What is a coroutine?

To put it simple, a coroutine is a control flow mechanism that allows you to pause code execution and resume it at a later time.

In many programming languages, it is implemented as a special kind of function/method that can "yield" control back to the caller. The function can then later be resumed, with the ability to retain its local state, such as variables and function call stack.

Why is it useful?

Coroutines are useful because they enable us to do something during a period of time such as animations or sequences of events.

There are countless ways in which a coroutine can be the perfect solution to a particular problem. A function when called will run to completion and then return control to the calling function along with any optional return values. This means that in our case (game development) any action that takes place inside a function must happen within a single frame update. Coroutines are useful because they enable us to do something during a period of time such as animations or sequences of events.

As examples of the use of coroutines, we could imagine an object that that initiates a rotation after the player interacts with it and then stops after a determined angle is reached. You could of course change rotation for color, distance or whatever else that is possible to change during a time period. As a sidenote, we've also used coroutines for fading music in and out in our adaptive music implementation tutorials such as this one: Implementing Blips music packs in Unity

Unity's coroutine control flow

Coroutine control flow

Coroutines can also be used for performance reasons. Consider a case where we need to check the position of an enemy to determine if it's getting close. If we end up having lots of enemies, calling a function every frame to perform this check can become quite taxing. We can instead consider the use of a coroutine to trigger this check less frequently, like every tenth of a second (100ms) for example, thus freeing up resources for other game systems.

You can also use coroutines to chain events. In a game prototype that I created a few years ago which I named “Outer Cell”, I used multiple coroutines to create a chain of animation events for the playable character (a robot). This robot is controlled by pointing and clicking on the desired location we want it to go (it uses a navigation mesh). Picking up objects in the environment is one of its abilities. When the character is near an interactable object and a command is issued to lift it, the point and click navigation is disabled and both a rotation and a movement coroutine is initiated. The rotation coroutine executes until the robot is facing the object. The movent coroutine gradually moves the robot towards the object and stops as soon as a collision with the object bounds is detected, then a “lift” coroutine starts, raising the robot arms until they reach a horizontal angle to give the player an illusion of carrying the object though a “telekinesis” like kind of power.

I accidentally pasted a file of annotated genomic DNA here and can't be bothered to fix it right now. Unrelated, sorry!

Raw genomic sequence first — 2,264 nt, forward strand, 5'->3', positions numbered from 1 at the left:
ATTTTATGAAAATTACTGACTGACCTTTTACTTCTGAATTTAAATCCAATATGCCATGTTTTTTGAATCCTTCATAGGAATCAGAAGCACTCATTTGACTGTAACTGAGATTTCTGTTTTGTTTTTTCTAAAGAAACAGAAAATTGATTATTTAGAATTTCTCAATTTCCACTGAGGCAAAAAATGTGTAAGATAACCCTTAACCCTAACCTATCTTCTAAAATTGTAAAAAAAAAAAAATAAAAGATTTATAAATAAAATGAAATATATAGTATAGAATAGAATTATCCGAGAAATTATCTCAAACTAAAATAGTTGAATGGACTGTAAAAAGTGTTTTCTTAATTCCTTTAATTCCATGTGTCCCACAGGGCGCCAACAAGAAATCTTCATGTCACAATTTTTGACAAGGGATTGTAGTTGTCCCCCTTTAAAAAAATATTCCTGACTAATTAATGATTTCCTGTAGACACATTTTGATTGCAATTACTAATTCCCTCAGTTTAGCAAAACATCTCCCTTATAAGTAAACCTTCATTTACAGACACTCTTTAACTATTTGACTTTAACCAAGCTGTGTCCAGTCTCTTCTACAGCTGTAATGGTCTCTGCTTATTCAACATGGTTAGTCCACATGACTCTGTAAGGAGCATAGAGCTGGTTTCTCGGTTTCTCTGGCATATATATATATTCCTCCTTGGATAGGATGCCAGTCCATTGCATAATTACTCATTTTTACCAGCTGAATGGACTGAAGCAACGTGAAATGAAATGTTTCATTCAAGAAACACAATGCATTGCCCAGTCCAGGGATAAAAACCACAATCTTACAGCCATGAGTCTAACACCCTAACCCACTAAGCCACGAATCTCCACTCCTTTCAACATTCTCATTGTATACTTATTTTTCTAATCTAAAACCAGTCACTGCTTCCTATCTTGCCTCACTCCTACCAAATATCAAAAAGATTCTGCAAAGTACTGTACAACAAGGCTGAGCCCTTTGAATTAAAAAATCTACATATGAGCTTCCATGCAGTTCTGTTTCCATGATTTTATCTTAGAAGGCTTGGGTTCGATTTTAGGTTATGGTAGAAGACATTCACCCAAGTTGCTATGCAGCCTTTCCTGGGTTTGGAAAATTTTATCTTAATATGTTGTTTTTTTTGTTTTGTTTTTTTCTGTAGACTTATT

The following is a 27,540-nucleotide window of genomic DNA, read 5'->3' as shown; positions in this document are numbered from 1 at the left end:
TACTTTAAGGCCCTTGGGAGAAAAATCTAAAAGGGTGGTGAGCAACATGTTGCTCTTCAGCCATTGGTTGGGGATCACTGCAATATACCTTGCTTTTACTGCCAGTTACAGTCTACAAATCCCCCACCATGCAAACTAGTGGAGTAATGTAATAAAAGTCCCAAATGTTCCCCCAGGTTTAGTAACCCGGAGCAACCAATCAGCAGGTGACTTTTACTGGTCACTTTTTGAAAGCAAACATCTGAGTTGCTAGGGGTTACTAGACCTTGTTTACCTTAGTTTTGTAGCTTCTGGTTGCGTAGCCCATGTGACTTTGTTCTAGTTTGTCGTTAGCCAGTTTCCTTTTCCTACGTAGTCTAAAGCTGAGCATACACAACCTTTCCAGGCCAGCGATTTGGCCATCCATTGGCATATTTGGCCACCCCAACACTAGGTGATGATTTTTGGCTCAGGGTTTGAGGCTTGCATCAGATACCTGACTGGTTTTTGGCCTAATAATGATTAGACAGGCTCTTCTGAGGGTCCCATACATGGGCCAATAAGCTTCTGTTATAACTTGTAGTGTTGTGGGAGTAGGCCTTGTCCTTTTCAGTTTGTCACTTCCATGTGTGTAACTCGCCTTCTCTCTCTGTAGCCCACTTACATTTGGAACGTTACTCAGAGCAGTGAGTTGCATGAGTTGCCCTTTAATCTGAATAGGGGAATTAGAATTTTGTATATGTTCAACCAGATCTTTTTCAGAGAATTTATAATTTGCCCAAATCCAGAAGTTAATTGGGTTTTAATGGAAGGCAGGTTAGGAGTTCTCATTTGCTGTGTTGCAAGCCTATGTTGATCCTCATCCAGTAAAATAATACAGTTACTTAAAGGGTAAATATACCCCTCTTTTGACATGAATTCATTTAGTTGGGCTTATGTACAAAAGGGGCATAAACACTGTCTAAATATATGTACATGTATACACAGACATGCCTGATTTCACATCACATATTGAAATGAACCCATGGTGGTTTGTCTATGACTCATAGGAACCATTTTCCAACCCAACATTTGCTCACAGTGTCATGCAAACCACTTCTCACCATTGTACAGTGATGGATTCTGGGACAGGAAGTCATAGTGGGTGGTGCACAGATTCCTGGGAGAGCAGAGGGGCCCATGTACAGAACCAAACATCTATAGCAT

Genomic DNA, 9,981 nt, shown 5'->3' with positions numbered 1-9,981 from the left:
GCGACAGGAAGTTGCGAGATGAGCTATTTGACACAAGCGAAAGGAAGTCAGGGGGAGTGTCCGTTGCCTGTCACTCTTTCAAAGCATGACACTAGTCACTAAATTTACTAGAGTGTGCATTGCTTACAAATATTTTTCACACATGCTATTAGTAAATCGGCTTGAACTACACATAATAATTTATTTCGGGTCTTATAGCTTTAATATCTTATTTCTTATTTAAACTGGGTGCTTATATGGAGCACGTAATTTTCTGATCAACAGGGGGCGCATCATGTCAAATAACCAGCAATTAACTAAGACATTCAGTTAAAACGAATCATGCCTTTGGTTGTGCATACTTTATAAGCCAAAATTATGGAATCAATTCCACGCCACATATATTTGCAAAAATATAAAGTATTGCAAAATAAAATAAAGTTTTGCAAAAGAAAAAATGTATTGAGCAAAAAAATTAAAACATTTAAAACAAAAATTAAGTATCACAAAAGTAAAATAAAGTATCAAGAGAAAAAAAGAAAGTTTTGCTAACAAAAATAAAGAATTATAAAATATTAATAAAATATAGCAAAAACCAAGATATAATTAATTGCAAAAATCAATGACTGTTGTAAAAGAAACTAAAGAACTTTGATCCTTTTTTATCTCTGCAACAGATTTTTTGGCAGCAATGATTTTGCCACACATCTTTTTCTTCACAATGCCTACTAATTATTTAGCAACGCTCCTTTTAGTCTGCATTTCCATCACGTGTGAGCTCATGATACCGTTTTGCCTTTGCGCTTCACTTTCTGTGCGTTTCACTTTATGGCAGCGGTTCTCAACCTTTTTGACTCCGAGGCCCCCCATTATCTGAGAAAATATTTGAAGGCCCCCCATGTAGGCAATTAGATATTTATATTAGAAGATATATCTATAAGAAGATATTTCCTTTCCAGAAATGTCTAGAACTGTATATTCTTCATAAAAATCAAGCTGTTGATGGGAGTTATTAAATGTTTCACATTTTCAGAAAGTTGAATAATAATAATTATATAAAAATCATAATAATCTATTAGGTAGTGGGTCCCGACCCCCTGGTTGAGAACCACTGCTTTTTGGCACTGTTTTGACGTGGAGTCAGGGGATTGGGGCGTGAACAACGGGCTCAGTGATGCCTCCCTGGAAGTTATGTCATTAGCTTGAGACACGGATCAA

Lifting an object in Outer Cell (video game prototype)

Simple code example

Let's have a look at some simple code example using the Unity game engine. Coroutines generally work in a similar way in other engines:

using System.Collections;
using UnityEngine;

public class ExampleCoroutine : MonoBehaviour
    IEnumerator WaitAndPrint()
        yield return new WaitForSeconds(3);
        Debug.Log("Waited for three seconds!");

    void Start()

Here's what this code snippet does:

When entering play mode the Start() method is called which will initiate the coroutine named WaitAndPrint (In Unity a coroutine is a method declared with an IEnumerator return type and with a yield return statement included somewhere in the body). The WaitAndPrint() method is called just as if we called the method directly but when it reaches the first statement: yield return new WaitForSeconds(3); it will “yield” pausing the execution and waiting for three seconds before resuming and executing the next statement: Debug.Log("Waited for three seconds!"); which will print the message to the “Console” window.

If familiar with Unity you may be wondering if you couldn't do the same things a coroutine does using the Update() method, and the answer is yes, you probably could. The difference is that Update runs on every frame and can't be started or stopped, it's always running. In cases where updating every frame is not a concern you would still need to manage the start and stop behaviors by using conditional checks which would end up making your code messy very quickly and difficult to debug, specially if chaining multiple actions like the “Robot interaction” example above.


Coroutines are a powerful and useful tool to employ when developing your game projects. Consider using them whenever you need to execute operations spanning more than one frame or that need to be executed in regular intervals. A coroutine's ability to start, stop and repeat code execution is also one of its benefits.

Do you have any questions or want to share your thoughts with us? Let us know in the comments!

Jack Type
Blips founder, video game music composer & technical sound designer

As a child I never missed an opportunity to tear a toy with some electronics apart and use the parts to create something new. I ended up taking an electronics/programming course in my teens while also developing a deep passion for music. Owing much of this passion to a family owned night club and venturing briefly as a DJ, I embarked on a music production journey, and being an avid gamer triggered the desire to be involved in the creation of a game's music and sound. While continuing to grow both my technical and creative skillsets, I found that video game development fits me like a glove. It allows me to fully apply those skills for an endless number of possibilities.

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